To enter the sanctuary at Christ on the Mountain church, worshipers pass through a lofty tower, adorned with crosses and a peaked tile roof. The structure looks like a bell tower. But it helps produce an altogether different sort of ring - that of a cellular phone.
When Sprint PCS offered to build a bell tower at the Roman Catholic church and pay an annual fee to use it for a cellular antenna, it didn't take much deliberation for church officials to agree - happily.
"It's actually improved the looks of the church," says Joe Downs, church business administrator, of the three-year-old tower. "We were basically a square box before. Now, we look more like a church."
And the lease payment of $6,000 a year look nice in the church books.
The practice of using a church's highest point as a conduit for secular messages may be a curious one, but it has become commonplace across the US. The fact that steeples camouflage unsightly equipment and are generally exempt from height restrictions has made them home to hundreds of cell towers nationwide.
While some question the appropriateness of churches - as tax-exempt entities - brokering in high-tech commerce, the trend shows no sign of slowing down.
The National Cathedral in Washington, for example, receives an estimated $100,000 a year from Motorola to lease its west tower for a 234-foot antenna. And Nextel Communications spent some $800,000 to construct a 60-foot tower with stained glass and crosses on three sides at Denver Seminary. It pays the seminary $1,700 a month on a 20-year lease.
It's hard to imagine a church declining such a deal, observers say. With a long list of things to do, and often a shortage of money, the cell towers can be a key asset.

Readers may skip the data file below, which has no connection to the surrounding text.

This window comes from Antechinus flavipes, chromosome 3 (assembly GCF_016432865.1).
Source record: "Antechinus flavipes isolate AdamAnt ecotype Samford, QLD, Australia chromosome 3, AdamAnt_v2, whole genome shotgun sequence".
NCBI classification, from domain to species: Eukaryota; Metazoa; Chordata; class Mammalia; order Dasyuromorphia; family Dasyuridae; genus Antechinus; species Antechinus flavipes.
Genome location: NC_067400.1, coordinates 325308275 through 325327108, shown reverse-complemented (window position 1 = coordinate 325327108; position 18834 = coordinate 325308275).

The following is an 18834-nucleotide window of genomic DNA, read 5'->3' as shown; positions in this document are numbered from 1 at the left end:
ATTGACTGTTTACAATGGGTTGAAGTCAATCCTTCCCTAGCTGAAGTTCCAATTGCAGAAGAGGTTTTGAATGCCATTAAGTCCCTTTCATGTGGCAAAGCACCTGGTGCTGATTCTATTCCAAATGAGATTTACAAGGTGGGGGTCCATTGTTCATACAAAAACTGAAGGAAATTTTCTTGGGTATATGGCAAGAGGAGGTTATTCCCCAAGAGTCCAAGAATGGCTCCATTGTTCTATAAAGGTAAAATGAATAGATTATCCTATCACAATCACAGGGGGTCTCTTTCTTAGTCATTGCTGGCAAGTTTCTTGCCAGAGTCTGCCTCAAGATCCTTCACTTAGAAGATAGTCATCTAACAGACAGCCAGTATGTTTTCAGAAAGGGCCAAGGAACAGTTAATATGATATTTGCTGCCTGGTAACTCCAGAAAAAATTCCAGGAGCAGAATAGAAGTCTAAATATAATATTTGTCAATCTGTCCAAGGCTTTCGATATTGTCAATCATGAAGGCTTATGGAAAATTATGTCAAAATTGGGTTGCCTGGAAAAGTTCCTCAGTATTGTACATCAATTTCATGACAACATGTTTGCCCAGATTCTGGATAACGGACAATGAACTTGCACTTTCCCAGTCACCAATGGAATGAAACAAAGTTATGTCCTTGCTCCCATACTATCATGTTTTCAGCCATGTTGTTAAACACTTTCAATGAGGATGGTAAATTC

"It's simply a business transaction," says Dean Hoge, a sociology professor at Catholic University in Washington. "The churches are glad to have the extra income because they have their own priorities."
Linking up with cellular providers represents a modern twist on fundraising, but churches frequently raise extra cash by renting out meeting rooms, extra parking spaces, and even banquet tables.
For cellular providers, the churches' willingness to help them serve the 30 percent of Americans who use cellphones is a welcome development.
"Structures like steeples are desirable because their height allows for coverage of a wider service area," says Bob Kelley, spokesman for Sprint PCS. "Oftentimes, the church steeple is one of the highest points in a community."
Historically, the ringing of church bells was a way to call the congregation. Placing cellular antennae in church towers fulfills a comparable function today, muses Mr. Kelley. "It accomplishes the same thing," he says. "It allows the community to communicate."
Yet in some cases, community opposition stymies proposals for cellular towers. Most commonly, neighbors cite concerns about exposure to electromagnetic fields from cellular antennas. Cell towers do emit low-level radiation, but scientists say there's no evidence that it adversely affects humans.
Churches that house cellular antennae, meanwhile, say any of their own concerns were resolved, or they would not have proceeded.
"We did a lot of research before agreeing to this," says Pat Muller, office manager at Shepherd of the Hills Presbyterian Church in Lakewood, Colo.
Two weeks ago, construction of a 50-foot Nextel cell tower was completed at the church, featuring large crosses, and decorative antique-finish bells. Although the church hasn't yet decided how to spend the $1,200 in monthly revenue, it will go into an escrow account, separate from the operating budget, says Ms. Muller.
"It's kind of a gift, and we're treating it that way," she says. "So there's some dreaming, there's some thought to the future, and that's exciting."
(c) Copyright 2000. The Christian Science Publishing Society